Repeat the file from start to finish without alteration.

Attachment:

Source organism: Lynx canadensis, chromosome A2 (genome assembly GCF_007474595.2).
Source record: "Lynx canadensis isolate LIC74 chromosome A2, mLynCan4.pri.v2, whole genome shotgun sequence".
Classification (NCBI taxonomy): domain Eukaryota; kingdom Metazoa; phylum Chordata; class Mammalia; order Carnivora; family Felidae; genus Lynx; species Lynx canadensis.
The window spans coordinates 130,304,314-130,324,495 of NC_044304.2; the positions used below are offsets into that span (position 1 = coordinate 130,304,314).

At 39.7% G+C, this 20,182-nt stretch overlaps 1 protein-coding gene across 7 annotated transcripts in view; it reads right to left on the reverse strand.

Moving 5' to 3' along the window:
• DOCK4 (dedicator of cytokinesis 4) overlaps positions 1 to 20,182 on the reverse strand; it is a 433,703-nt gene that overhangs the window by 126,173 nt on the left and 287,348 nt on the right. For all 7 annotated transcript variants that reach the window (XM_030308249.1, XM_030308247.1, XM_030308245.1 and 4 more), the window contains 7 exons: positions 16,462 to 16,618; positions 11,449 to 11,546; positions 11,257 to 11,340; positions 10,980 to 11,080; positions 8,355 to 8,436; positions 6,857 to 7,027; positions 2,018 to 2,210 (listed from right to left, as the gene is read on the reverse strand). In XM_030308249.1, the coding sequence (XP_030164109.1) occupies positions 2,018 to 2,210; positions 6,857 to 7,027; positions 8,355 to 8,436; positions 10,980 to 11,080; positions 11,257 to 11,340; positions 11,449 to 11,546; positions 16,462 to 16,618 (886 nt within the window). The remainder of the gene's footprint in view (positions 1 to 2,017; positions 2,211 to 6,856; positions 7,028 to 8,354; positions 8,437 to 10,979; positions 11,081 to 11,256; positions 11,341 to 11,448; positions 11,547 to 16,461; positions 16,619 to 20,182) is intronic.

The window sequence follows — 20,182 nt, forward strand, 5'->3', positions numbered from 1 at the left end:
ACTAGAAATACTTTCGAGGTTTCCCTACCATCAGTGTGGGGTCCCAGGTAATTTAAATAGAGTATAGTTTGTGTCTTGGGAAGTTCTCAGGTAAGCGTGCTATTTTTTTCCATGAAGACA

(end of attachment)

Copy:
Source organism: Lynx canadensis, chromosome A2 (genome assembly GCF_007474595.2).
Source record: "Lynx canadensis isolate LIC74 chromosome A2, mLynCan4.pri.v2, whole genome shotgun sequence".
Classification (NCBI taxonomy): domain Eukaryota; kingdom Metazoa; phylum Chordata; class Mammalia; order Carnivora; family Felidae; genus Lynx; species Lynx canadensis.
The window spans coordinates 130,304,314-130,324,495 of NC_044304.2; the positions used below are offsets into that span (position 1 = coordinate 130,304,314).

At 39.7% G+C, this 20,182-nt stretch overlaps 1 protein-coding gene across 7 annotated transcripts in view; it reads right to left on the reverse strand.

Moving 5' to 3' along the window:
• DOCK4 (dedicator of cytokinesis 4) overlaps positions 1 to 20,182 on the reverse strand; it is a 433,703-nt gene that overhangs the window by 126,173 nt on the left and 287,348 nt on the right. For all 7 annotated transcript variants that reach the window (XM_030308249.1, XM_030308247.1, XM_030308245.1 and 4 more), the window contains 7 exons: positions 16,462 to 16,618; positions 11,449 to 11,546; positions 11,257 to 11,340; positions 10,980 to 11,080; positions 8,355 to 8,436; positions 6,857 to 7,027; positions 2,018 to 2,210 (listed from right to left, as the gene is read on the reverse strand). In XM_030308249.1, the coding sequence (XP_030164109.1) occupies positions 2,018 to 2,210; positions 6,857 to 7,027; positions 8,355 to 8,436; positions 10,980 to 11,080; positions 11,257 to 11,340; positions 11,449 to 11,546; positions 16,462 to 16,618 (886 nt within the window). The remainder of the gene's footprint in view (positions 1 to 2,017; positions 2,211 to 6,856; positions 7,028 to 8,354; positions 8,437 to 10,979; positions 11,081 to 11,256; positions 11,341 to 11,448; positions 11,547 to 16,461; positions 16,619 to 20,182) is intronic.

The window sequence follows — 20,182 nt, forward strand, 5'->3', positions numbered from 1 at the left end:
ACTAGAAATACTTTCGAGGTTTCCCTACCATCAGTGTGGGGTCCCAGGTAATTTAAATAGAGTATAGTTTGTGTCTTGGGAAGTTCTCAGGTAAGCGTGCTATTTTTTTCCATGAAGACA